Consider reducing the number of times a staff member needs to leave and re-enter the exam room during a routine encounter. Evaluate current supply par and adjust to ensure it is adequate to accommodate all routine supplies for a full shift to eliminate unnecessary movement in/out of the room.
Consider active and passive infection control interventions used in conjunction with enhanced cleaning protocols including self-cleaning keyboards, silicone exam stools, and hard plastic shell guest chairs. Combine these with enhanced cleaning at the end of each half day session. Consider hydrogen peroxide fogging at then end of each day.
Consider completing check-out activities in the exam room to reduce patient moves/sanitization steps. Team members could access scheduling functions and aftercare resources from the documentation station in the exam room. Consider adding printers in or near exam rooms to further reduce the need to leave and return during the encounter. Team members could also explain telehealth and online wellness education opportunities to support patients post-visit.
Our buildings have a tangible impact on our health. Indoor air quality, improved air filtration, impervious finish materials, plumbing interventions, and rigorous cleaning and infection control measures, when evaluated in concert with streamlined patient and staff work flows, have the potential to effect greater resiliency in our buildings, and in ourselves.
Consider adjusting HVAC systems, if feasible, to bring in more outside air, improve air changes per hour, filtration, and disinfection (polar ionization). Determine if air handling units are equipped with an economizer feature to bring in more fresh outside air. Confirm humidity levels are within the 40-60 percent ideal range to limit viral growth.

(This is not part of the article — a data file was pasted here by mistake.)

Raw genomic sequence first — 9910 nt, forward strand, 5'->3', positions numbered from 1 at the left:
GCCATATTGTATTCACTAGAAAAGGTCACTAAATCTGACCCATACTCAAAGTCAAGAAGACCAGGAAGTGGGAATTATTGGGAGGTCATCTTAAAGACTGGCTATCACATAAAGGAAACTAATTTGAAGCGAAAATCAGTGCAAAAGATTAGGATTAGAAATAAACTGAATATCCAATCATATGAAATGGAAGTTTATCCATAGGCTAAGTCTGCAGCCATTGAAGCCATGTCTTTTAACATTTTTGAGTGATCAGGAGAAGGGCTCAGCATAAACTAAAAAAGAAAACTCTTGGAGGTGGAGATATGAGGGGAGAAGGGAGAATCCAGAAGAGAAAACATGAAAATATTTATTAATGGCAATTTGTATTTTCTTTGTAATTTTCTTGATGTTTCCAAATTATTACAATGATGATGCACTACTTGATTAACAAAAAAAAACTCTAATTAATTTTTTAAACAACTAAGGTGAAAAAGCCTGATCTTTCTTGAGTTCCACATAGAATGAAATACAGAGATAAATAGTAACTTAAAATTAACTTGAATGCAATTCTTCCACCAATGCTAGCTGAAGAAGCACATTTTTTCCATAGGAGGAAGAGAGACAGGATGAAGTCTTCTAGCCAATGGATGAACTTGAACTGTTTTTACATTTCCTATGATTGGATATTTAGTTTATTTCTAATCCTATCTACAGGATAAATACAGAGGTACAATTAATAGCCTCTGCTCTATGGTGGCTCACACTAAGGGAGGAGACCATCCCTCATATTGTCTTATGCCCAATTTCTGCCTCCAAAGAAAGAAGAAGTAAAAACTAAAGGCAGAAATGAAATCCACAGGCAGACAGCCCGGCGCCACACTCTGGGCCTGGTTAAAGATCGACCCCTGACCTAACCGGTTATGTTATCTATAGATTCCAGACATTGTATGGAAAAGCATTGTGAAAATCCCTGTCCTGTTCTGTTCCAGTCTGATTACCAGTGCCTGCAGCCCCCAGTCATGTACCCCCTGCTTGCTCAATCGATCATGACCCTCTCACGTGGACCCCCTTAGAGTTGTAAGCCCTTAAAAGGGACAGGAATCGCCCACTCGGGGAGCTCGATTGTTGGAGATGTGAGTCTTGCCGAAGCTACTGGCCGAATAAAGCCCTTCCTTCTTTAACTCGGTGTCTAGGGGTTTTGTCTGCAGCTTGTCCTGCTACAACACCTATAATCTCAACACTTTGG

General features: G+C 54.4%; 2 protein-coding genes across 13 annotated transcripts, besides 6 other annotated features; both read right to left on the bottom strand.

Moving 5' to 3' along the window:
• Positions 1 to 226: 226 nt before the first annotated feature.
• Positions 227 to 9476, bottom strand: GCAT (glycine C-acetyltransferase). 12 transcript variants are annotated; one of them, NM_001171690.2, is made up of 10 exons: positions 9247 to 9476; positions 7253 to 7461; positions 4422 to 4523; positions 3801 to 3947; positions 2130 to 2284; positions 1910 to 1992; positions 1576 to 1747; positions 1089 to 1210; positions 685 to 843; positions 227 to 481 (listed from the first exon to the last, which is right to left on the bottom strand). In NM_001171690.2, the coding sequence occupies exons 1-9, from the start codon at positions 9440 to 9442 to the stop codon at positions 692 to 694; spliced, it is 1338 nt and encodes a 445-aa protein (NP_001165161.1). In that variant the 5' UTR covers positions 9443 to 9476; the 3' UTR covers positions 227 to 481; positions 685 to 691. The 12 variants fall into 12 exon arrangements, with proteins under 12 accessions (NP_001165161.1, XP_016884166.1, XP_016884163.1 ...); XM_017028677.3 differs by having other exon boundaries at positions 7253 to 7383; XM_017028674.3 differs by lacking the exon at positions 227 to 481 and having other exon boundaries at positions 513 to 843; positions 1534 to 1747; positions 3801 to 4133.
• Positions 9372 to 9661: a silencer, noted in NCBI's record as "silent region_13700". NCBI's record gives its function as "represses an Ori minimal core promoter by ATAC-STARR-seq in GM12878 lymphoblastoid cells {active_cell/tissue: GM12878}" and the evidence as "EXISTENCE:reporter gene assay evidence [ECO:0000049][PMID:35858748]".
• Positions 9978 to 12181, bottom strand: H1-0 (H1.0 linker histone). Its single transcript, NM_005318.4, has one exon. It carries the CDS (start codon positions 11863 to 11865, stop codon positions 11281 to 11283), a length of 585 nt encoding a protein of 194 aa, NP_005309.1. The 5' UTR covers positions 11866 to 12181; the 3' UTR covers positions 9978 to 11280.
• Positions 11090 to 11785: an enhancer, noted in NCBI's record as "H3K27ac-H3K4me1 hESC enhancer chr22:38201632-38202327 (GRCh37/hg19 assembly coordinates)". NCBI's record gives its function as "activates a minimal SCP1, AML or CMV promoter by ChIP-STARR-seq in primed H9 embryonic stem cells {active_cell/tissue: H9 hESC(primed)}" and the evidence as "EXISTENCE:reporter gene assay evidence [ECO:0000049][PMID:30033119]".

Where possible, install after-market, self-cleaning barriers to areas that are subject to high levels of touch (such as door handles and check-out counters). When combined with an effective cleaning strategy, these protective skins not only serve to improve environmental safety, but can help communicate your commitment to providing a clean and healthy space for patients and staff.
Consider replacing door and storage cabinet hardware with automatic and/or hands-free operators. Also, consider supplementing existing door hardware with hands-free "hook" pulls, hand wave sensors, magnetic door openers or door stops.
Initial studies indicate that the virus is spread by open toilet plume aerosol. In the short-term, simply replacing open seat rings with covered seats and adding signage instructing users to close the lid prior to flushing is an improvement. An ideal condition would be a flush valve that is actuated by closing the toilet lid; while this feature is currently only available on luxury residential fixtures, we would recommend monitoring the industry for future commercial product releases.
Improve infection prevention in your elevators through a combination of reducing utilization and enhancing safety. Consider activation of nearby stairs for those who are able (Assess condition: are they well-lit, are the rails and treads in good repair). Improve elevator safety by evaluating HEPA filter retrofit options and evaluating if controls can be programmed to avoid intermediate stops from lobbies to selected floors to limit mixing of patients & families.
The healthcare industry needs innovative solutions to battle the unprecedented coronavirus pandemic. Array Advisors, Array Analytics, and Array Architects will continue to provide ideas, design, and data-informed tools to help support their clients on the front lines of caring for our nation.